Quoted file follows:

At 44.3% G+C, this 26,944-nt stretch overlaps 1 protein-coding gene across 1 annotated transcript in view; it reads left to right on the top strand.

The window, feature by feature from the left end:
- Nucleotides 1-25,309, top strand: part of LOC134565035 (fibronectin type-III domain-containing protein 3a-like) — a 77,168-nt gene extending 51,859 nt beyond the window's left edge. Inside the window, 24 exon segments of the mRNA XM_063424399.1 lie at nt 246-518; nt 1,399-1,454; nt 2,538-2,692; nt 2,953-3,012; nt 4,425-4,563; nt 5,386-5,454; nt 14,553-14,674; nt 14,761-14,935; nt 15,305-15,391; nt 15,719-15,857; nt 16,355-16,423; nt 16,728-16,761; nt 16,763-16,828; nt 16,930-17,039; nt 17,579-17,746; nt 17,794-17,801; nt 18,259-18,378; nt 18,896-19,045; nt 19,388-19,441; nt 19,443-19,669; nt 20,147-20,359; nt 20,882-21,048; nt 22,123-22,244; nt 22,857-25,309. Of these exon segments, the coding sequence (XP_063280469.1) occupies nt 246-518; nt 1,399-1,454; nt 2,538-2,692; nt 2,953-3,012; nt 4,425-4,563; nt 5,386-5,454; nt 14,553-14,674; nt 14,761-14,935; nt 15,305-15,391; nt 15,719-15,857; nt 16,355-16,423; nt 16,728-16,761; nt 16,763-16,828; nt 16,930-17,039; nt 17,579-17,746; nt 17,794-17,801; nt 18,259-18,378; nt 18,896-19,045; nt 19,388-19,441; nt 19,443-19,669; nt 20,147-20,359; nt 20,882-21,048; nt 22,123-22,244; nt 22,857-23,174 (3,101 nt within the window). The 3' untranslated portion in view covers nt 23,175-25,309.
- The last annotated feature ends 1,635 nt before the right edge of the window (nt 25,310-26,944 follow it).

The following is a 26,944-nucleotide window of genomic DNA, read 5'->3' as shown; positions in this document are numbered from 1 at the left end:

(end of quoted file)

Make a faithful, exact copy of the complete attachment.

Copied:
At 44.3% G+C, this 26,944-nt stretch overlaps 1 protein-coding gene across 1 annotated transcript in view; it reads left to right on the top strand.

The window, feature by feature from the left end:
- Nucleotides 1-25,309, top strand: part of LOC134565035 (fibronectin type-III domain-containing protein 3a-like) — a 77,168-nt gene extending 51,859 nt beyond the window's left edge. Inside the window, 24 exon segments of the mRNA XM_063424399.1 lie at nt 246-518; nt 1,399-1,454; nt 2,538-2,692; nt 2,953-3,012; nt 4,425-4,563; nt 5,386-5,454; nt 14,553-14,674; nt 14,761-14,935; nt 15,305-15,391; nt 15,719-15,857; nt 16,355-16,423; nt 16,728-16,761; nt 16,763-16,828; nt 16,930-17,039; nt 17,579-17,746; nt 17,794-17,801; nt 18,259-18,378; nt 18,896-19,045; nt 19,388-19,441; nt 19,443-19,669; nt 20,147-20,359; nt 20,882-21,048; nt 22,123-22,244; nt 22,857-25,309. Of these exon segments, the coding sequence (XP_063280469.1) occupies nt 246-518; nt 1,399-1,454; nt 2,538-2,692; nt 2,953-3,012; nt 4,425-4,563; nt 5,386-5,454; nt 14,553-14,674; nt 14,761-14,935; nt 15,305-15,391; nt 15,719-15,857; nt 16,355-16,423; nt 16,728-16,761; nt 16,763-16,828; nt 16,930-17,039; nt 17,579-17,746; nt 17,794-17,801; nt 18,259-18,378; nt 18,896-19,045; nt 19,388-19,441; nt 19,443-19,669; nt 20,147-20,359; nt 20,882-21,048; nt 22,123-22,244; nt 22,857-23,174 (3,101 nt within the window). The 3' untranslated portion in view covers nt 23,175-25,309.
- The last annotated feature ends 1,635 nt before the right edge of the window (nt 25,310-26,944 follow it).

The following is a 26,944-nucleotide window of genomic DNA, read 5'->3' as shown; positions in this document are numbered from 1 at the left end: